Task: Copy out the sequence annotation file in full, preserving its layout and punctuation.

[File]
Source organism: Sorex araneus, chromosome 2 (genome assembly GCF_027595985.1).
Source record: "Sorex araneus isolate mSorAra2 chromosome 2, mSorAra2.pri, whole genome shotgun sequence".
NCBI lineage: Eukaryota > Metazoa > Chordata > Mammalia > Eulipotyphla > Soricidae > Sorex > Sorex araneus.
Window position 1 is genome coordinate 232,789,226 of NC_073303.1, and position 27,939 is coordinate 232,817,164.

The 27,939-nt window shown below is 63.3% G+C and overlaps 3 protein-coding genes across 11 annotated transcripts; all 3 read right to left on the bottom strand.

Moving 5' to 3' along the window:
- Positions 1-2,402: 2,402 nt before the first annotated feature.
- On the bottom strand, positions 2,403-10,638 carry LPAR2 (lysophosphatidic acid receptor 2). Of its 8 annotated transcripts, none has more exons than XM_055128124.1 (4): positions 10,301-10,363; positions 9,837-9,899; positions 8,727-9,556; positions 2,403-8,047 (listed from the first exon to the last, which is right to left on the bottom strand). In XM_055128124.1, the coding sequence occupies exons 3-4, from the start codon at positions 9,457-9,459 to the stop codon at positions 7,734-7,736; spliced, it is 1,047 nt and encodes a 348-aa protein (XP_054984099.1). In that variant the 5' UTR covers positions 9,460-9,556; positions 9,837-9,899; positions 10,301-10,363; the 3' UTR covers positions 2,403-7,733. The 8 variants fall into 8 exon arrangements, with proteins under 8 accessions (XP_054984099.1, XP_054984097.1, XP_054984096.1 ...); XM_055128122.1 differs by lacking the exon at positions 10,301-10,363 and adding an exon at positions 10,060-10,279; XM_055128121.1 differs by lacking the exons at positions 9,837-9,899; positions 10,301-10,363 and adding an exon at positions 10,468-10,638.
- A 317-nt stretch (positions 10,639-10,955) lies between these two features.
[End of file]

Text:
Source organism: Sorex araneus, chromosome 2 (genome assembly GCF_027595985.1).
Source record: "Sorex araneus isolate mSorAra2 chromosome 2, mSorAra2.pri, whole genome shotgun sequence".
NCBI lineage: Eukaryota > Metazoa > Chordata > Mammalia > Eulipotyphla > Soricidae > Sorex > Sorex araneus.
Window position 1 is genome coordinate 232,789,226 of NC_073303.1, and position 27,939 is coordinate 232,817,164.

The 27,939-nt window shown below is 63.3% G+C and overlaps 3 protein-coding genes across 11 annotated transcripts; all 3 read right to left on the bottom strand.

Moving 5' to 3' along the window:
- Positions 1-2,402: 2,402 nt before the first annotated feature.
- On the bottom strand, positions 2,403-10,638 carry LPAR2 (lysophosphatidic acid receptor 2). Of its 8 annotated transcripts, none has more exons than XM_055128124.1 (4): positions 10,301-10,363; positions 9,837-9,899; positions 8,727-9,556; positions 2,403-8,047 (listed from the first exon to the last, which is right to left on the bottom strand). In XM_055128124.1, the coding sequence occupies exons 3-4, from the start codon at positions 9,457-9,459 to the stop codon at positions 7,734-7,736; spliced, it is 1,047 nt and encodes a 348-aa protein (XP_054984099.1). In that variant the 5' UTR covers positions 9,460-9,556; positions 9,837-9,899; positions 10,301-10,363; the 3' UTR covers positions 2,403-7,733. The 8 variants fall into 8 exon arrangements, with proteins under 8 accessions (XP_054984099.1, XP_054984097.1, XP_054984096.1 ...); XM_055128122.1 differs by lacking the exon at positions 10,301-10,363 and adding an exon at positions 10,060-10,279; XM_055128121.1 differs by lacking the exons at positions 9,837-9,899; positions 10,301-10,363 and adding an exon at positions 10,468-10,638.
- A 317-nt stretch (positions 10,639-10,955) lies between these two features.